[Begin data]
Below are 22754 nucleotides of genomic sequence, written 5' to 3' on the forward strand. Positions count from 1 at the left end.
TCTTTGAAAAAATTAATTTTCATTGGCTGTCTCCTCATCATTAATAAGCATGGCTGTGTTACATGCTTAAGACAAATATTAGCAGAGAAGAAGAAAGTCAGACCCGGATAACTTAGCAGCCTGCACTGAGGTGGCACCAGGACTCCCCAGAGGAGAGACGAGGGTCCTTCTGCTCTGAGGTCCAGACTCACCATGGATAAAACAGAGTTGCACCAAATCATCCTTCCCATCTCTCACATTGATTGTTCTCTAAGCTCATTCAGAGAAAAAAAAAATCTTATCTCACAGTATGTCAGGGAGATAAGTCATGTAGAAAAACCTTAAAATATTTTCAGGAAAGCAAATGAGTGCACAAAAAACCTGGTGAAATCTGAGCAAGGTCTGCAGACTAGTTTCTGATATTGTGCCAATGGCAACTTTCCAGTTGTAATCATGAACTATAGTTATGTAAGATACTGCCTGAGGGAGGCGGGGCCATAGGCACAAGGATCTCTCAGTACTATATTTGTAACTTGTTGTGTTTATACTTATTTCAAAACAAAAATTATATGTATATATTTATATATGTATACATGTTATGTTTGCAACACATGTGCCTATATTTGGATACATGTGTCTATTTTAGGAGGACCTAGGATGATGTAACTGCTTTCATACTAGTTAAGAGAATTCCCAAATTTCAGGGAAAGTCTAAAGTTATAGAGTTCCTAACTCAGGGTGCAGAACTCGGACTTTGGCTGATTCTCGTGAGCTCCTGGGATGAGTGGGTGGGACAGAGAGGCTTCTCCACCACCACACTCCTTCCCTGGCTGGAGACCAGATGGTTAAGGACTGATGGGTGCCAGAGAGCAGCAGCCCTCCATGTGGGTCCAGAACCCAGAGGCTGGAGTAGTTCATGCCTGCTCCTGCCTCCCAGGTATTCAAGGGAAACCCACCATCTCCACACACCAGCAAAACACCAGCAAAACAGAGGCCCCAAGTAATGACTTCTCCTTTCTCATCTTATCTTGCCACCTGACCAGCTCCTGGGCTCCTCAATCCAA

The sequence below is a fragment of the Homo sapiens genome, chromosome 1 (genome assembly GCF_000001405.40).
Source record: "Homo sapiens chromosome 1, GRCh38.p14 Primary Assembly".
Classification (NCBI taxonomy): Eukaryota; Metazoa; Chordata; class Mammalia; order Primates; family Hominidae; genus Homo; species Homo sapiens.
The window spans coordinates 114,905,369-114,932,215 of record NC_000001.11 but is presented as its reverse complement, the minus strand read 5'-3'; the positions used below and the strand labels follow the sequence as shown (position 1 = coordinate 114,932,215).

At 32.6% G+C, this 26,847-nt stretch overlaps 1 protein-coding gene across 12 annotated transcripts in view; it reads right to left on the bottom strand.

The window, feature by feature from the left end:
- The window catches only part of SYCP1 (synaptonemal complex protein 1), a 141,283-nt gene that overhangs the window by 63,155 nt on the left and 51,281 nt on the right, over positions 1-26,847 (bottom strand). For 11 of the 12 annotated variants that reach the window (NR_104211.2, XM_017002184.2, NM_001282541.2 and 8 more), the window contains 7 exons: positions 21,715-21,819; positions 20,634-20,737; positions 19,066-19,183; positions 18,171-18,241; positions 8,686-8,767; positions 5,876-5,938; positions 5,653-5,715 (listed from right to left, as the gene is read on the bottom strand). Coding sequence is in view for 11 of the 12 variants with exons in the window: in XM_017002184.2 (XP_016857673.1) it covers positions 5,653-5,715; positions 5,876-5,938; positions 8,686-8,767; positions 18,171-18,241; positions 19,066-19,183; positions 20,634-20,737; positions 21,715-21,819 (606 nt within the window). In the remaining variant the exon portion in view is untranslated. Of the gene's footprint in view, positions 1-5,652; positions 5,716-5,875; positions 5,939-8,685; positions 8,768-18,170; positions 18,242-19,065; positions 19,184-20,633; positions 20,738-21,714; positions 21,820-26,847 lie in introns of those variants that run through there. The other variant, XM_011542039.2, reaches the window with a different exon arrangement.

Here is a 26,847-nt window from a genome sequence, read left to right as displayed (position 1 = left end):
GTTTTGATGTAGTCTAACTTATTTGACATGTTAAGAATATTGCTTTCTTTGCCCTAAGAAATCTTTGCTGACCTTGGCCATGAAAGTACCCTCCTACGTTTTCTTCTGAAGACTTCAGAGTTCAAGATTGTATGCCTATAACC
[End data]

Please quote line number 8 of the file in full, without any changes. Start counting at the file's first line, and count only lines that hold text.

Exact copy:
The window, feature by feature from the left end: